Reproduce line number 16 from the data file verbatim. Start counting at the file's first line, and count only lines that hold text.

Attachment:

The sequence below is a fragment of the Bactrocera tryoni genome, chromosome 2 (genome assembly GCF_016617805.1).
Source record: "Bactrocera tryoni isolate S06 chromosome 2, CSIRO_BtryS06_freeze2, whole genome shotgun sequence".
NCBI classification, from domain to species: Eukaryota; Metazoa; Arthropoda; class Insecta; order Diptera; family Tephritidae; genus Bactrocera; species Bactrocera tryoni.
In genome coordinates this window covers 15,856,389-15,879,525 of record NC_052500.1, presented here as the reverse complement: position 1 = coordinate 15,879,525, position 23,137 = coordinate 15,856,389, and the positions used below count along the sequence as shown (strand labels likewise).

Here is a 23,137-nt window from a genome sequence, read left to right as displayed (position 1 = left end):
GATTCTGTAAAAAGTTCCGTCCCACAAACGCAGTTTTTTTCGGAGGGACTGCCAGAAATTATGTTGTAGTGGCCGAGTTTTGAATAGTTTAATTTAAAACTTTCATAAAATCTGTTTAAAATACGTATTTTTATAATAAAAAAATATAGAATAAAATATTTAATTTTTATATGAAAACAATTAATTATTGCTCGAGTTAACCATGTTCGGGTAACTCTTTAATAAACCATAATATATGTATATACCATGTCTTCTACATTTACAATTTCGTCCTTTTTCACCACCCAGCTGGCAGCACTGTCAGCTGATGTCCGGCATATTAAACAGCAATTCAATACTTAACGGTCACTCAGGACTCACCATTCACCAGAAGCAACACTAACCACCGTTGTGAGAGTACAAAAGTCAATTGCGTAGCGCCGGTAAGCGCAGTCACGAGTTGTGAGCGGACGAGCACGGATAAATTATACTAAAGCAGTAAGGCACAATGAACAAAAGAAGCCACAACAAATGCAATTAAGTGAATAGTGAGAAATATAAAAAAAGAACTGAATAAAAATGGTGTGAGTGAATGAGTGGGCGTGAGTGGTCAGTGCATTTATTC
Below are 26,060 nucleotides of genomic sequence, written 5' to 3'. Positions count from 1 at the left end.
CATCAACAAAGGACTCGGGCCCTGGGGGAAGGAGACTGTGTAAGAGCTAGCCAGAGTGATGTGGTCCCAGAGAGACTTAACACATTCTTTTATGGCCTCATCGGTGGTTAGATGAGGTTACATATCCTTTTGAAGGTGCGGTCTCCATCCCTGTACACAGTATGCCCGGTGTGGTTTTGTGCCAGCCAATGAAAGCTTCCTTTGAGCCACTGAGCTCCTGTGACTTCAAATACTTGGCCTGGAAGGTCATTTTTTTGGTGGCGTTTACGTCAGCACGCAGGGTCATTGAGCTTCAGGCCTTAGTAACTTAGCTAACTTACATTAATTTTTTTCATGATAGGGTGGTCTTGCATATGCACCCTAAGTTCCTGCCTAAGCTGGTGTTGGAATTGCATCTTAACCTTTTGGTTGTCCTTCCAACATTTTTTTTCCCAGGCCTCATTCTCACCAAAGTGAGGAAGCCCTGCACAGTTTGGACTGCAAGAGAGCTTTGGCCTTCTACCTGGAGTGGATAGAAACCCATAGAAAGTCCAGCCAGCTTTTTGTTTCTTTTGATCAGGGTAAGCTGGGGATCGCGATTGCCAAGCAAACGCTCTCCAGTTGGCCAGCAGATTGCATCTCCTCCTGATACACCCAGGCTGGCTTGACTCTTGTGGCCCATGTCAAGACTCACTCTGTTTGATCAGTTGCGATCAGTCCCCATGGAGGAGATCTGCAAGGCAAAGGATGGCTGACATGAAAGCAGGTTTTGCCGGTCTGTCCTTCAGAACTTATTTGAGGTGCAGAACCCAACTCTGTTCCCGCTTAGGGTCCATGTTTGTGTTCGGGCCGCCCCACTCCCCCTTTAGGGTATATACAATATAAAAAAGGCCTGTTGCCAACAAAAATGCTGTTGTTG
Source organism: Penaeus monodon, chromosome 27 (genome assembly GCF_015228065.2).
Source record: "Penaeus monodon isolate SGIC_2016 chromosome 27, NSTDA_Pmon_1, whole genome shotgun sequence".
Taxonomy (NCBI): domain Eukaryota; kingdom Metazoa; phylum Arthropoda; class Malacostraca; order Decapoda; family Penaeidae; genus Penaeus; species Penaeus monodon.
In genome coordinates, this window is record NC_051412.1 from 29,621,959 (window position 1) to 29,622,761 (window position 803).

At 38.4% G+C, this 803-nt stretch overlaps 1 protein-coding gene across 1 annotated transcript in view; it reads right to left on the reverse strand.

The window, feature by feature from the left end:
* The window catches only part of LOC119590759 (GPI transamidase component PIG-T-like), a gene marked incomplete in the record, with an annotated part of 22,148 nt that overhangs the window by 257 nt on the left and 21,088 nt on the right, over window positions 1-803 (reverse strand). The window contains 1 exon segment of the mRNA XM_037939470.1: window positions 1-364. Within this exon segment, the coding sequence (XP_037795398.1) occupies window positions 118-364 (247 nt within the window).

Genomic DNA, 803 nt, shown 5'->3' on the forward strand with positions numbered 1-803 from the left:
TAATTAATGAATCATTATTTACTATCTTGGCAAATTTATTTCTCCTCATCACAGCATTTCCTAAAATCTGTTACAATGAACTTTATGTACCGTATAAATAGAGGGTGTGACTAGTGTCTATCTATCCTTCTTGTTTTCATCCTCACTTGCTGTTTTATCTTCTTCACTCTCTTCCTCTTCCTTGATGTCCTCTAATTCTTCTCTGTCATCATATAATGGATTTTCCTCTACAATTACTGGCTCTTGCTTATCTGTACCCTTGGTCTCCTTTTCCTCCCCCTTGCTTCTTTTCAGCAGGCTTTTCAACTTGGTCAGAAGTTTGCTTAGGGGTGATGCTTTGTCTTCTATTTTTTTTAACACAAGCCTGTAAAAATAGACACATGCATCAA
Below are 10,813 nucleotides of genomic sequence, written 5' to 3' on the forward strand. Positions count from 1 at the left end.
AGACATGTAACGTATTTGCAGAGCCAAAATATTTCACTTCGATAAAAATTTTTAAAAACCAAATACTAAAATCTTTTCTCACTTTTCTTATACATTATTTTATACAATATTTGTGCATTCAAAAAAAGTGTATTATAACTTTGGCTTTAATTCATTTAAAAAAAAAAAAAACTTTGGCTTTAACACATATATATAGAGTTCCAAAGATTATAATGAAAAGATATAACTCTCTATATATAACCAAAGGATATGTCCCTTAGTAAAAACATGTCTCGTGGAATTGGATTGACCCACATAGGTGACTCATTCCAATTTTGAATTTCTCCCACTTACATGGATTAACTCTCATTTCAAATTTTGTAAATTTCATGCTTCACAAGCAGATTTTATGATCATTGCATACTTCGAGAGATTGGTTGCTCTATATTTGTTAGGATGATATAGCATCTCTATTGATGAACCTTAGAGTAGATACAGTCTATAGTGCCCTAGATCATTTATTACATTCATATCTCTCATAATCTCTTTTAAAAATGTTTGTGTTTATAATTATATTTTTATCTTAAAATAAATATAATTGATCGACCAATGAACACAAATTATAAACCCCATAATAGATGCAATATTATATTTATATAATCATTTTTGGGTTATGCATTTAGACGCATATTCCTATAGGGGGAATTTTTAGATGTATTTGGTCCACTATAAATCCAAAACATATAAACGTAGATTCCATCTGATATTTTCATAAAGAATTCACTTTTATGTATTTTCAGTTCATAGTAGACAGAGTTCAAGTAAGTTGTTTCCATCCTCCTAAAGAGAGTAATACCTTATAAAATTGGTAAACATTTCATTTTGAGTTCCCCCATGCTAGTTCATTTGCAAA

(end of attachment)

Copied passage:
Genomic DNA, 803 nt, shown 5'->3' on the forward strand with positions numbered 1-803 from the left: